Anthony Gruppuso-USA TODAY Sports
A win was a tall order, but the loss still means the NCAA Tournament train is farther from the Red Storm's reach.
The Red Storm's NCAA Tournament hopes are farther down the tunnel, the late train to Penn Station you almost made but didn't, red lights tailing away.
There are still ways to the NCAAs - two ranked teams and a hot Providence, in addition to the Big East Tournament are opportunities - but will the Johnnies be able to do enough to leapfrog the other bubble teams scrapping hard for a berth?
Along with bubble talk, the second half struggles of the St. John's Red Storm were the talk of the papers this morning.
Rumble in the Garden // St. John's vs. Pitt final: St. John's falls 63-47 after stifling Pitt second half
And with the Red Storm's NCAA Tournament hopes in need of a boost against the 20th (or 22nd) ranked Pittsburgh Panthers, it looked like St. John's had Jamie Dixon's team in position for an upset.
...Pittsburgh won, 63-47. The Panthers improve to 21-7, 9-6 in the Big East; the Red Storm fall to 16-11, 8-7 in the Big East.
"We were kind of 'in the desert' offensively," coach Steve Lavin said. "There were things we could have done more effectively."
"Statistically there isn’t a huge difference in any category other than the 17 points off of our turnovers," he added. The Red Storm had nine turnovers in the second half, and struggled to find open looks, or get into their transition offense against the Pittsburgh defense.
Pitt held St. John's to 31% shooting, and 2/15 beyond the arc in the game. D`Angelo Harrison struggled with six points on 1/12 shooting; JaKarr Sampson led the team with 14 points and six rebounds. Phil Greene IV added 11 on 5/13 shooting.
Rumble in the Garden // Stat recap: analysis from St. John's 63-47 loss to Pittsburgh
Pitt used what appeared to be a soft man to man. "St. John’s does a good job of spreading you out," Pitt coach Jamie Dixon said. "Having some of our big guys come out to guard against someone was a concern." The ‘soft’ man to man was set up to try to eliminate dribble penetration by the Red Storm - which it did.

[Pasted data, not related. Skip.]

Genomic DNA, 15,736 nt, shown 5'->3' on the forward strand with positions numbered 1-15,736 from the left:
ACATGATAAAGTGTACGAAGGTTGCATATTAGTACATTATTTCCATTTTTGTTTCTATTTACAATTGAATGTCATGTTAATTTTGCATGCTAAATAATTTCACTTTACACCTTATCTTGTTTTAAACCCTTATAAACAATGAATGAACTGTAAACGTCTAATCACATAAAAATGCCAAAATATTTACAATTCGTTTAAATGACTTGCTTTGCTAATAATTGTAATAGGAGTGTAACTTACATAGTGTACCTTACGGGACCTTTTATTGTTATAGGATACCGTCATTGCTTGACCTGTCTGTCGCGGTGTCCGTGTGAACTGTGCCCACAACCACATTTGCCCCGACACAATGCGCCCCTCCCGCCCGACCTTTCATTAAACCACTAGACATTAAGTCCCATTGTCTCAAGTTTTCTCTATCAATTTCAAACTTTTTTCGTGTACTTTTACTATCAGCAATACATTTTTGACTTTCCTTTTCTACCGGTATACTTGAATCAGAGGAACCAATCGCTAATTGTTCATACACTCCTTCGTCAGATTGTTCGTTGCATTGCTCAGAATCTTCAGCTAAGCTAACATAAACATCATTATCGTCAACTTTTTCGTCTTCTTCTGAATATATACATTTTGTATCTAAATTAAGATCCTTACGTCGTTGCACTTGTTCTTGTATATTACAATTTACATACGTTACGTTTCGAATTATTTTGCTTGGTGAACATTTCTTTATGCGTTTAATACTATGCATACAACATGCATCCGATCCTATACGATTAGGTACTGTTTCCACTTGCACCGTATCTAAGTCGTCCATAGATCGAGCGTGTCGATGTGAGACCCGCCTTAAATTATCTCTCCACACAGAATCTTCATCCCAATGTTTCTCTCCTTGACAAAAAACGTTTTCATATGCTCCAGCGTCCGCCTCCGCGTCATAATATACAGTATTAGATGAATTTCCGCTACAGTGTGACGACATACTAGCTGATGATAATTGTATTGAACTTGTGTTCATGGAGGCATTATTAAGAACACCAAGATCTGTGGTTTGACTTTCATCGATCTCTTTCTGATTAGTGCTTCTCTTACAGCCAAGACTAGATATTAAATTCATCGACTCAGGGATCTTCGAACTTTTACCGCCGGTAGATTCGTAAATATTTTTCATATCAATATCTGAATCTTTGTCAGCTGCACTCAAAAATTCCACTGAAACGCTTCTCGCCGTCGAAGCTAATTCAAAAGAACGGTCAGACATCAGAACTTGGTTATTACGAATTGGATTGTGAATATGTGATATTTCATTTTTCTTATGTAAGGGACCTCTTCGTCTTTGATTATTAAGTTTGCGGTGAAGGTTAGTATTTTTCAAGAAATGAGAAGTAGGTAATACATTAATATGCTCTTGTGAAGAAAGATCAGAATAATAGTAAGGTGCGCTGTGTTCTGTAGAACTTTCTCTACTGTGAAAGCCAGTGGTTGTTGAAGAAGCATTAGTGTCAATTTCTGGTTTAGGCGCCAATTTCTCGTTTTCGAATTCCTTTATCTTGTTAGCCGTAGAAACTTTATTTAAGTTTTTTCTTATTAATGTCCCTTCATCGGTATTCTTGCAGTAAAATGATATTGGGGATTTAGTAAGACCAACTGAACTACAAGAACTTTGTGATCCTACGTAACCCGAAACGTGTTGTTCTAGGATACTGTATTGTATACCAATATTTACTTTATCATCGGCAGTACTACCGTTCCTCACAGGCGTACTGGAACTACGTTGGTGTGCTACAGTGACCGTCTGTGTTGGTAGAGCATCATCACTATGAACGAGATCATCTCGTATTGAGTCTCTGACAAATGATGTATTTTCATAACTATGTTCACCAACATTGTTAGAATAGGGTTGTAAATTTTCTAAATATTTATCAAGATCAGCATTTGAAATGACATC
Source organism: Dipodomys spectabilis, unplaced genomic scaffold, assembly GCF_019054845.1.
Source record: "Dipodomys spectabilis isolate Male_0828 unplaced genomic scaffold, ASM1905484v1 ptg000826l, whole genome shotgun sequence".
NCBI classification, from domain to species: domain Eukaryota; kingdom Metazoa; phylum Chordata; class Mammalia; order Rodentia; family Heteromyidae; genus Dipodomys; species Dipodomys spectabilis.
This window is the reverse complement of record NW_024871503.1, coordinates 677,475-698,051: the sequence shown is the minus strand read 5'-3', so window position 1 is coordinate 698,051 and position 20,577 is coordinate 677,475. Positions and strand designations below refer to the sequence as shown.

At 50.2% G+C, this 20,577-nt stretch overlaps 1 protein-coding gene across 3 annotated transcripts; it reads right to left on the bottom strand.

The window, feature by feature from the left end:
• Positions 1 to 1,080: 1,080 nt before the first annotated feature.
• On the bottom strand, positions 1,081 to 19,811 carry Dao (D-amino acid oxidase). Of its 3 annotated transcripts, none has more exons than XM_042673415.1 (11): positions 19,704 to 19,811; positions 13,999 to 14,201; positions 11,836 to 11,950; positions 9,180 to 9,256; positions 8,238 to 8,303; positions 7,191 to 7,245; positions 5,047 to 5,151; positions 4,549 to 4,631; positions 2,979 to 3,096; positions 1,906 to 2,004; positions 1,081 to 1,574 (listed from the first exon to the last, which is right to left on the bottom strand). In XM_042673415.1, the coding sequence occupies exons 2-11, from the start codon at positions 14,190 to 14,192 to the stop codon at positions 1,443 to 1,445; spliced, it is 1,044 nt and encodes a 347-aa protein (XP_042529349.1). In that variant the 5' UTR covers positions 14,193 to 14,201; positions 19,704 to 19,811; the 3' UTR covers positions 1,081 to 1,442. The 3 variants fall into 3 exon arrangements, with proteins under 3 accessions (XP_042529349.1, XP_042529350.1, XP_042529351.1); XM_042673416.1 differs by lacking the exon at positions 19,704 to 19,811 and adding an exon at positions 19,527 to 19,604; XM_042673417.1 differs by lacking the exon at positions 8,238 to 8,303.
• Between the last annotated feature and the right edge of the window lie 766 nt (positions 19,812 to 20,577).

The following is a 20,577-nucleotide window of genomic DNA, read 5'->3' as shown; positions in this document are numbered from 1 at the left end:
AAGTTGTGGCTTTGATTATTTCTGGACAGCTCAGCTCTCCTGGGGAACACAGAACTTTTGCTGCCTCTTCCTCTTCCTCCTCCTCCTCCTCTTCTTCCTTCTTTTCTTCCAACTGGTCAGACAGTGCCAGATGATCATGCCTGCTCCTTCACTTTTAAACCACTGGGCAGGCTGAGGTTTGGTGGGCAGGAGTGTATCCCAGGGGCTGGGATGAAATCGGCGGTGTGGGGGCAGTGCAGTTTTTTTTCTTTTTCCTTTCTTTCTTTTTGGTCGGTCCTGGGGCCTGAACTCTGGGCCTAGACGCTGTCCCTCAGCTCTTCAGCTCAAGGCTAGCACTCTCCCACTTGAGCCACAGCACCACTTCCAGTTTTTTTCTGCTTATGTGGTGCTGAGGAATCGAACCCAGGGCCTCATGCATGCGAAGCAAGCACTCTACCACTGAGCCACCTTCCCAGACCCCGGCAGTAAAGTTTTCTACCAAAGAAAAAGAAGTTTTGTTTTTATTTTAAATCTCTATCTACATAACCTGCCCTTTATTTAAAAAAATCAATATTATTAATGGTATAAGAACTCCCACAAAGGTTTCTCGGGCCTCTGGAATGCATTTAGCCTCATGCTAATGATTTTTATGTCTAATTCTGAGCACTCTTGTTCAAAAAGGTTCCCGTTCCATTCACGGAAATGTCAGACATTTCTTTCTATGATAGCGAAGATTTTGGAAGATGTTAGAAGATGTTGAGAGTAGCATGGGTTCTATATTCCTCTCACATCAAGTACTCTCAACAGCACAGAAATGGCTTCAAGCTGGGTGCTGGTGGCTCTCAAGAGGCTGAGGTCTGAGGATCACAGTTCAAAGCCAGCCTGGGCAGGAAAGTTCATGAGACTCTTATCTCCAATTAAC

In the Papers
Red Storm Sports // St. John's Stifled By Tough Second Half In 63-47 Loss To No. 20/22 Pitt
After battling No. 20/22 Pittsburgh for one solid half of basketball at The Garden on Sunday, St. John's posted an uncharacteristically high amount of turnovers in the second stanza (nine) and an uncharacteristically low number of points (20).
That made for a bad combination for the Red Storm as Tray Woodall scored a season-high 25 points, including two 3-pointers in the second half, and Pittsburgh snapped a two-game losing streak with a 63-47 victory over St. John's on Sunday at Madison Square Garden.
But instead, the Johnnies basically threw the chance away, committing nine turnovers in the second half of a 63-47 loss to No. 20 Pitt before 9,129 on Sunday at the Garden.
In the final 10 minutes, St. John's looked like a team in quicksand. The harder it tried, the worse things got. The Johnnies would have an empty possession — one that ended in a missed shot or a turnover — and Pittsburgh would use almost all of the shot clock and get a basket.
Wall Street Journal // Red Storm Heads a Bit Off Course Against Pitt
...Pitt leaned on Harrison. Lavin said later that the Panthers defended the Red Storm's ballhandlers aggressively, smothering St. John's ability to set up the kind of screens that are set up for Harrison. The Panthers jammed Harrison and made him dribble the ball. Harrison likes to dribble with his right-hand. Pitt forced him to his left.
"He was playing in a crowd the entire afternoon," Lavin said.
Harrison got frustrated. During a 23-8 Pitt second-half run, Harrison stepped on the end line while pounding to the basket. He shot an air ball. He missed two free throws that could have trimmed Pitt's lead to 3 points. He dribbled the ball out of bounds.